Home > Journaling the Apocalypse > Depth of Field

Depth of Field

October 16, 2008

A cement porch with a vinyl-cushioned metal glider and posts with diagonally cut wood slats for decoration. There are several arborvitae clustered around the porch, green against white paint. The temporal address: 7420 Piedmont Street, Detroit, Michigan.

An indeterminate year. An unknown season.

Cousin Tony is standing behind Sophia who is sitting on the green glider holding the tiny Christmas 1944 baby. Walter is seated beside her. Everyone is just as they had been when they died. Tony has a Marine buzz cut, mud on his camouflage fatigues from some unnamed jungle in Vietnam. And blood. The insignia of his rank did not stop the bullets. Sophia and Walter are wizened apple dolls. She died of a fast-growing cancer and he was killed in a house fire. The baby in Sophia’s withered lap has a blue face because of the umbilical cord that had been wrapped around his neck when he was born dead into a world at war.

Richard Walter is sitting on the cement steps. Doreen Marie is beside him. Brother and sister. He died alone from a stroke or a heart attack, who knows? She died of an overdose of prescription methadone. Each of them is too young to die but they are dead just the same. Like Tony and the baby. Like Sophia and Walter, both in their early seventies. Too soon to say goodbye.

Fred Brown is there by the door, grinning his signature big grin. He is not in the bits and pieces, what was left of him after he was murdered, but the young man he’d been, only a week or so from his seventeenth birthday, just before he is killed. Buried on his birthday like it was a present or a surprise wake someone had given him. He is African-American and some might argue, not a member of this family, on this porch in the Polack working class ghetto where everyone else came from.

Since this is a portrait of my beloved dead, Fred is most definitely among them. He is saying out loud to anyone who will listen, “Christina isn’t white, she’s Polish.” My mother smiles her crooked smile and my dad barks a laugh like he knows a lot more about something but he isn’t telling. Richard and Doreen invite Fred to sit down on the steps with them. The Christmas Baby is happy to be with everyone at last.

The shutter snaps — this is not a digital phone dammit but a real camera — and I shoot picture after picture convinced that the light is exactly right, the moment too good to be true.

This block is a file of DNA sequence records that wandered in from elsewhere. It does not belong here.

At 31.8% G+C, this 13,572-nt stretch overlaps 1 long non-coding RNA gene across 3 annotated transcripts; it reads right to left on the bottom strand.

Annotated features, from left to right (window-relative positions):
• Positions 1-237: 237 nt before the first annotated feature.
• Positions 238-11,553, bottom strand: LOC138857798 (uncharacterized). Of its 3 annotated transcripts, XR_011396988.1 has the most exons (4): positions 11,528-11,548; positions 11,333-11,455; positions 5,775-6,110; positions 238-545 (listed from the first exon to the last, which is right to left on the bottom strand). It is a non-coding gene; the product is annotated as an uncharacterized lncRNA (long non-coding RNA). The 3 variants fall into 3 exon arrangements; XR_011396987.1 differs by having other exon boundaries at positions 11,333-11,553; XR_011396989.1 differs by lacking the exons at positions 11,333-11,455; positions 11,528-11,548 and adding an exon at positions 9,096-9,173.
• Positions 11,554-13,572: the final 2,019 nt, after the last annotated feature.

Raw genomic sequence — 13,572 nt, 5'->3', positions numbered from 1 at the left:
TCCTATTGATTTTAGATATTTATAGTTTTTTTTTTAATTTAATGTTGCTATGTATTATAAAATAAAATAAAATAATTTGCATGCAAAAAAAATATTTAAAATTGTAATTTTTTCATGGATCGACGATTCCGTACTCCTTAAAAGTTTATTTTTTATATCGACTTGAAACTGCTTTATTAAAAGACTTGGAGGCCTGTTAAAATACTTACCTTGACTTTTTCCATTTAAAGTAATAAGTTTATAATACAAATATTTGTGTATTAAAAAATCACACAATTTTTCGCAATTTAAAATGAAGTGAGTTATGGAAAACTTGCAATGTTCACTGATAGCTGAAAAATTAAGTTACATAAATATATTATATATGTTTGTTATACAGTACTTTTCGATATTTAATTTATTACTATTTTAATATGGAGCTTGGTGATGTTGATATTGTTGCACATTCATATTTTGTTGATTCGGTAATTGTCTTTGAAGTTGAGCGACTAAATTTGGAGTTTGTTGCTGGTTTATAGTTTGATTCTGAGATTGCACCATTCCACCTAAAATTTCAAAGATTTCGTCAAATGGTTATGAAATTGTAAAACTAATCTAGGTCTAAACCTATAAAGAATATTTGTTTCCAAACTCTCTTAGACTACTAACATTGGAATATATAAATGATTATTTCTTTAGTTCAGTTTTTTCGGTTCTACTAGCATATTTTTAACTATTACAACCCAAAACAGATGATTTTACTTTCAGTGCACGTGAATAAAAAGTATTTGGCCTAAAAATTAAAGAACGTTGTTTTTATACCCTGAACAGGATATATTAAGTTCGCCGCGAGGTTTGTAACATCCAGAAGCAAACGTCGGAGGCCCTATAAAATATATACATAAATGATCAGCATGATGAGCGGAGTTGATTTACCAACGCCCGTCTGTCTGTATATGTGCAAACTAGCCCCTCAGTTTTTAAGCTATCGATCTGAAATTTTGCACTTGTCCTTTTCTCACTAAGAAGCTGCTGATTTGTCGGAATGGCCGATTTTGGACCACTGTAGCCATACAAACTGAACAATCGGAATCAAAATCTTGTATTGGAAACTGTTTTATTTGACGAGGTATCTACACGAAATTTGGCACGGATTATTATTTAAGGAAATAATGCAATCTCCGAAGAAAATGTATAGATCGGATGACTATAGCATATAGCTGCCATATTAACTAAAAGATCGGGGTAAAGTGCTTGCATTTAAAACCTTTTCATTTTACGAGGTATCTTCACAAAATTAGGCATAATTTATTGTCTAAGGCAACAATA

Like stepping into the same river twice — not the River Styx but another river — Missouri   Vistula   San  Ganges  Danube  Tigris  Euphrates  Yukon  Orinoco  Amazon  Nile  Mekong Mississippi  Detroit — these beloved dead aren’t easily gathered again.

by Christina Pacosz

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  1. Christina Pacosz
    October 16, 2008 at 10:52 am

    How appropriate to have this poem appear today, October 16, 2008, the twenty-first anniversary of my father Walter Pacosz’ death in the house fire in Lancaster, South Carolina. A synchronicity in print between that time and the now. All the dead would approve, I think.

  2. Melanie Shaw
    October 16, 2008 at 11:16 am

    For me this is a poem that speaks to me personally , for having known the Pacosz family and being touched by their loving beings. Christina has a wonderful way with words and putting pieces of herself into her writing. I must say this is my favorite poem of them all.

  3. October 16, 2008 at 11:27 am

    Beautifully done. Thank you.

    Sometimes I think all we have to offer each other, really, is the memory of our dead and missing.

  4. Kim Becker
    October 16, 2008 at 11:35 am

    A powerful tribute from a poet whose work I always admire.

  5. Merry Youle
    October 17, 2008 at 1:15 am

    I have read many poems by Christina Pacosz, and this remains one of my very favorite, parly for its style, even more for its vivid portraits. She captures the essence of each of those beings succinctly, poignantly, honestly. Thank you for publishing such fine work.

  6. October 17, 2008 at 4:41 am

    I have not read any weak poem or prose by Christina.This is why I’ve translated her works into my mother language :Farsi.

  7. October 17, 2008 at 10:22 am

    Simple power and shattering eloquence is the hallmark of anything written by Pacosz. Her gifts often overwhelm me. Any journal or website that features her work is tops in my opinion.

  8. October 17, 2008 at 11:18 am

    Thanks, Laurel! We’ll be featuring another piece by Pacosz later on this issue, so stay tuned.

  9. October 19, 2008 at 1:38 am

    Desperately, beautifully sad and moving. Thank you.

  10. November 10, 2008 at 4:05 pm

    Thanks for this bit of the past.

  11. Dolly Flanders
    February 15, 2011 at 4:40 pm

    To Christina Pacosz to whom I believe might be a childhood friend from Piedmont St in Detroit, MI. Nicely done, I understand you area a poet now. If this is you Tina, please
    email me (dollyflanders@yahoo.com). Dolores Draus was my maiden name.
    I go by Dolly Flanders now and live in CA.

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